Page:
Wilfred Benitez, the former welterweight champion, caused quite a stir during Roberto Duran's postfight press conference Friday night.
"I just told Roberto, give me a chance (for a fight), give me a chance," Benitez said. "He (Duran) said, 'Get out; I'll kill you.' I said to him, 'Let's do it right now, right here.'
"Duran is dead. He is afraid of me. He knows me. He knows Wilfred. When somebody talks about me to Duran, Roberto tells them don't talk to me about Benitez. I am afraid of him."
Washington public relations man Charlie Brotman helped set off a minor melee at ringside immediately after the judges' decision was announced.
Brotman, who works for the Leonard camp, found himself trapped near the ring by a mob of people. He also found a hand -- not his own -- reaching for his money clip.
"I saw this hand, and I yelled at this kid," Brotman said. "I do that, and all the people in the Leonard camp in the ring go after this kid. He's jumping around, they're jumping around, and I walked away. Then I reached down and I find my money's still in the pocket."
Celebrity-watchers could have taken fight night off, though Bill Murray of Saturday Night Live, Magic Johnson, Tom Watson, Lee Trevino, Johnny Miller, Jack Nicklaus and Hale Irwin were spotted in the crowd.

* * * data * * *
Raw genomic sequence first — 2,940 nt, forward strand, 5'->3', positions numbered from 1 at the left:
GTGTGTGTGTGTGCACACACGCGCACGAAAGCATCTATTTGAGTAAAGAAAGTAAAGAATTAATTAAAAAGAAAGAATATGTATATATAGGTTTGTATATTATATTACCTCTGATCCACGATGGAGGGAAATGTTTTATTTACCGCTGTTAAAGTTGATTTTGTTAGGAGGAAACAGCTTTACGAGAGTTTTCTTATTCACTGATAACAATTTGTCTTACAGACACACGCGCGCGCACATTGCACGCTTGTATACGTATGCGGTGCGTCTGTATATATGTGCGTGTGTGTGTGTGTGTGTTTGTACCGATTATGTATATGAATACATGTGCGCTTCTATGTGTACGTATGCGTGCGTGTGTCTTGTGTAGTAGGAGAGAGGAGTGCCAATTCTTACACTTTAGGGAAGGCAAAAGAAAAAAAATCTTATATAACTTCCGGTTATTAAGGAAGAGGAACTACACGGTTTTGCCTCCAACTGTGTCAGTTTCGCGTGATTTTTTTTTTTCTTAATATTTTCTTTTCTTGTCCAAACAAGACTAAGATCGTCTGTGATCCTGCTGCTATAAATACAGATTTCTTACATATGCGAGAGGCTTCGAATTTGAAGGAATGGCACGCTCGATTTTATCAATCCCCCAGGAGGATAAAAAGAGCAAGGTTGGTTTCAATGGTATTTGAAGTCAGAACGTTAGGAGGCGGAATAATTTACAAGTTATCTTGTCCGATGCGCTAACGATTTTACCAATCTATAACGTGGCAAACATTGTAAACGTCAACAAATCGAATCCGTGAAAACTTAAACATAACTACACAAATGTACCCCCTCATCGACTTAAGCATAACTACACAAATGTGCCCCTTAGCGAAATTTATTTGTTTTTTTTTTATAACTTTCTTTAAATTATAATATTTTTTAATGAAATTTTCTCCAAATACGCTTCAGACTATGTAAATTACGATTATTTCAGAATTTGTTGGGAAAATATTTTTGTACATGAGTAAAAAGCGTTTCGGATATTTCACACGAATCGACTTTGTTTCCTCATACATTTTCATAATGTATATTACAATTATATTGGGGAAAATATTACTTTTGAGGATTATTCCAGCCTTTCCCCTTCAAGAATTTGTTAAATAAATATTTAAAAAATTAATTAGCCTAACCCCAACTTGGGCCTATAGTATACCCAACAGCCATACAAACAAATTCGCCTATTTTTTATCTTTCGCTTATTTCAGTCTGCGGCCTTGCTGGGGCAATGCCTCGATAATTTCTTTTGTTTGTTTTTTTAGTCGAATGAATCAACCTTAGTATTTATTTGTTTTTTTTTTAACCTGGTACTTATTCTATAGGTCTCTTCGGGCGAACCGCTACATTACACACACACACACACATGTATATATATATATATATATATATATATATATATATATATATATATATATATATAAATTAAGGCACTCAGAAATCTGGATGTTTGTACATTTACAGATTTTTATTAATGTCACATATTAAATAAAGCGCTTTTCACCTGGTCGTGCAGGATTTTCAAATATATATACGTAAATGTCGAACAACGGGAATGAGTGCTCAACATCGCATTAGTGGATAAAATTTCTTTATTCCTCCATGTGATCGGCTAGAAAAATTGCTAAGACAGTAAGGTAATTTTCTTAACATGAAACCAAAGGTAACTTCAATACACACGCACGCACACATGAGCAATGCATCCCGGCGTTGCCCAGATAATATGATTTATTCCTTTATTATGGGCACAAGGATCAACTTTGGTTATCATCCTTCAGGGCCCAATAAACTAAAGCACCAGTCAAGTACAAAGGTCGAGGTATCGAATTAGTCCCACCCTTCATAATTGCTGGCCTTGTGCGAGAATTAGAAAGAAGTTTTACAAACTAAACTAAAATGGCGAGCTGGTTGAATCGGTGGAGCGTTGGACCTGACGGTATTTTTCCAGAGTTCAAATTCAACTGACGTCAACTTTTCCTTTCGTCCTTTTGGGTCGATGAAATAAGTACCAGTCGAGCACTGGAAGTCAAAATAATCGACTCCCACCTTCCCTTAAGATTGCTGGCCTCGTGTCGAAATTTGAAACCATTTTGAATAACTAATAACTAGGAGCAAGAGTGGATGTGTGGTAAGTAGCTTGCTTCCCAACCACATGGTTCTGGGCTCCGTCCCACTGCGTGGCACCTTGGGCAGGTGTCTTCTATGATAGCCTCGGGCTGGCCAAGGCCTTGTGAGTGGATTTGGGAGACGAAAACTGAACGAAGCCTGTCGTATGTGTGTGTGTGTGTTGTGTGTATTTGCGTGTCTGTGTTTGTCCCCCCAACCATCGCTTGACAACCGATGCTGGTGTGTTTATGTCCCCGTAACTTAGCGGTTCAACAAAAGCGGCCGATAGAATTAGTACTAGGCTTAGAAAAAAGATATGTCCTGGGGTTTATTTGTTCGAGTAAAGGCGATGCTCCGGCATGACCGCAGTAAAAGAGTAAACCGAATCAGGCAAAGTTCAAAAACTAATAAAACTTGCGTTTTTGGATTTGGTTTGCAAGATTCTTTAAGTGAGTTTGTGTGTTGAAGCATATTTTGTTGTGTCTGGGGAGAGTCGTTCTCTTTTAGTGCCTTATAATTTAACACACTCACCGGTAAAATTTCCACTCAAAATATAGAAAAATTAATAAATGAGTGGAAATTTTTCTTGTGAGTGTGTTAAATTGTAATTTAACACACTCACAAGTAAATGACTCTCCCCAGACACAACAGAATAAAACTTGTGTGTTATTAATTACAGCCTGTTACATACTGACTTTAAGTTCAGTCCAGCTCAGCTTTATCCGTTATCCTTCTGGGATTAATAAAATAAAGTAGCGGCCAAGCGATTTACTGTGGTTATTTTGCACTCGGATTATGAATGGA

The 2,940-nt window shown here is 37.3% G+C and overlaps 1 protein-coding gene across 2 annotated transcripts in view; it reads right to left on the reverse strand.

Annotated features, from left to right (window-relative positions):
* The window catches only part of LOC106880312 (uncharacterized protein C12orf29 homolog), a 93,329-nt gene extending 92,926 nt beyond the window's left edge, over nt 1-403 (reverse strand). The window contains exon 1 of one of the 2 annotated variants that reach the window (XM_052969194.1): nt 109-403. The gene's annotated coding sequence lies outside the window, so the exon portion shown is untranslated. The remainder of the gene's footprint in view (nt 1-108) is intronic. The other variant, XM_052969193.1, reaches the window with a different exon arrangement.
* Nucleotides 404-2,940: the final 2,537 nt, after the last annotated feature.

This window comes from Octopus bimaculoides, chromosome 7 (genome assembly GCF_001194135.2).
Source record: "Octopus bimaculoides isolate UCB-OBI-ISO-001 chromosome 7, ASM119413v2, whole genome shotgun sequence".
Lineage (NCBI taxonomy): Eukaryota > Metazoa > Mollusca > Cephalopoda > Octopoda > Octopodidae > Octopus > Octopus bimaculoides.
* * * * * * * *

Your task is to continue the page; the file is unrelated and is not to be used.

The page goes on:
Worst prediction of the day came from Angelo Dundee, Leonard's chief corner man, shortly after Friday's weigh-in. "He's gonna put a hurt on Duran. He knows what he can do to this guy. Remember that, I said four."
More than 1,000 Panamanians made the trip north to see their favorite fighter, and most of the stadium crowd was clearly pro-Duran for most of the night. It didn't hurt that Duran handlers unfurled a Quebec flag in ring minutes before the opening bell.
Joe Frazier occupied a seat in the second row of the press section and when someone suggested that he could do a lot worse than return to the middle heavyweight scene, Frazier said, "I'm very happy to be on this side of the ring from now on."
More than 600 media credentials were handed out for the fight, and Panama sent a large contingent of journalists and broadcasters. Large, and stubborn. s
An hour before the main event, several security guards had to escort one Panamanian photographer from the seat he insisted on occupying at ringside, a chair that belonged to someone else.
"He's not the first one we've had to get out of here," one guard said. "They just keep telling us that in Panama it's first come, first served. He was there first, so it's his seat. I think he's gonna watch on televesion.